Some barrels are toasted. This is when the barrels are heated slowly and gently so the sugars in the oak do not have enough time to caramelize. Toasted barrels will impart nuttiness, some sweet notes, and light vanilla and toffee flavors. Also, the whiskey will be lighter in color.
Charring barrels is basically setting them on fire to break down parts of the oak. This creates flavor compounds that are soluble in alcohol, allows easier and deeper penetration by the spirit into the wood and creates a charcoal layer that filters out unwanted flavors. Charred barrels impart smoky notes, and flavors of caramel, honey and spice.
Levels 1 – 4 out of seven are the ones most commonly used:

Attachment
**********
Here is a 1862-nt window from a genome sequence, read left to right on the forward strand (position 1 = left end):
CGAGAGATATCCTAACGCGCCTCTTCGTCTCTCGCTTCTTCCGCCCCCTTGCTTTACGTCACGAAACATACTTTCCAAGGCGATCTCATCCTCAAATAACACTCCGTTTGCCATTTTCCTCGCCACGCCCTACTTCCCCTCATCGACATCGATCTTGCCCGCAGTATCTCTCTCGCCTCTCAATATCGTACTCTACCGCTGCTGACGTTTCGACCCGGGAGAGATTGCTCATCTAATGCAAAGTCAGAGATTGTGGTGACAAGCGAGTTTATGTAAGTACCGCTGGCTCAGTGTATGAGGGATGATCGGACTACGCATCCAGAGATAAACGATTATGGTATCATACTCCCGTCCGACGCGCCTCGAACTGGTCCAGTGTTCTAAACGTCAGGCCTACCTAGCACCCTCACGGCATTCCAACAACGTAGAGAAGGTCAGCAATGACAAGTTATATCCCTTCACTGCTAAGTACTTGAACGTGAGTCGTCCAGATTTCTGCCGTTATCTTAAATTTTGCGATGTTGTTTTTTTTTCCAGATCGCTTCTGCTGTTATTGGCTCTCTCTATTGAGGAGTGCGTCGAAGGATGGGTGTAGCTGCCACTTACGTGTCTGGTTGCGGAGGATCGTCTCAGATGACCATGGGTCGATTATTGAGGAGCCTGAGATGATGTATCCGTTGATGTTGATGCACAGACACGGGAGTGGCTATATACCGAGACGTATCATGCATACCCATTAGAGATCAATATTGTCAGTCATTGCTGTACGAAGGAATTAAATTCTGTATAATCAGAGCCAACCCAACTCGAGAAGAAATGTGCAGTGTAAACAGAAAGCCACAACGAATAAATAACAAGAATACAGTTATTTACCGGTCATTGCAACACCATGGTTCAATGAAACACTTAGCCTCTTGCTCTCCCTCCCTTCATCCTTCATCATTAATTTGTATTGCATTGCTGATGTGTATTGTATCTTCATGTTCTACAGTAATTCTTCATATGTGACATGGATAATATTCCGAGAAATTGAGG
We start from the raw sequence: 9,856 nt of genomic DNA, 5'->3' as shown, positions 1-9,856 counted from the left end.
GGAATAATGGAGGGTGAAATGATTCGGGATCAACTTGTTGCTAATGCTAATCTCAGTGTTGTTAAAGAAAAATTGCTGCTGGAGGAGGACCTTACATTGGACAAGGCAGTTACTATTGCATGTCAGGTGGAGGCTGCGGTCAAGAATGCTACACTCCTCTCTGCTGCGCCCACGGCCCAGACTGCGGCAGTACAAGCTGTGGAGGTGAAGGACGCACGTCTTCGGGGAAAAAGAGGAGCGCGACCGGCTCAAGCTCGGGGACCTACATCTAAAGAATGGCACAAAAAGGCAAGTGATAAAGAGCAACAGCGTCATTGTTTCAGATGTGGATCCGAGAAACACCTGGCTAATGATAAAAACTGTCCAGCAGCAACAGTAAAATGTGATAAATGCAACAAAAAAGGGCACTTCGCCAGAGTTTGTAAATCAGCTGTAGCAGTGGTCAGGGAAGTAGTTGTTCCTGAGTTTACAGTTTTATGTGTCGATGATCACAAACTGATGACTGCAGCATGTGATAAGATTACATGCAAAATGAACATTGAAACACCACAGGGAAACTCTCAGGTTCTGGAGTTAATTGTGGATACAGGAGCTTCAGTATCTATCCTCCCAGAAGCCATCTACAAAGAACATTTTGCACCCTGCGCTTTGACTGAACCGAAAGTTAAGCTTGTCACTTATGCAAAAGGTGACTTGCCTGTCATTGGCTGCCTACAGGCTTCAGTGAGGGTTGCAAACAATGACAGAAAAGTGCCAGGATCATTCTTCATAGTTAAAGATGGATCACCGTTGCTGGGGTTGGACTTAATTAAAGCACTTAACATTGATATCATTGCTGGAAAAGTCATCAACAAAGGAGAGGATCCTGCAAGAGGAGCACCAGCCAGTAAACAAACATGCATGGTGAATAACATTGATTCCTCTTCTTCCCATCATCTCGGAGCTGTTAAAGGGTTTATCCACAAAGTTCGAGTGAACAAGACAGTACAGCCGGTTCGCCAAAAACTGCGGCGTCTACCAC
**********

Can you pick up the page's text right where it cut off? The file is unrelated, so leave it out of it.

|Some oak flavor
|A pronounced sweetness, some of the caramel and vanilla start to show up
|Spicy and earthy flavors, more caramel, toffee, and brown sugar. The spirit will gain a deeper color
|Spicy flavors, vanilla, baked goods, char smoke, dark fruits and leather. The whiskey will have a deep color
The size of a barrel determines the relative level of exposure a spirit has to the wood. In a smaller barrel, a higher percentage of the spirit is touching the wood so the whiskey will age quicker. In a larger barrel, a lower percentage of the spirit is touching the wood so the whiskey will age slower.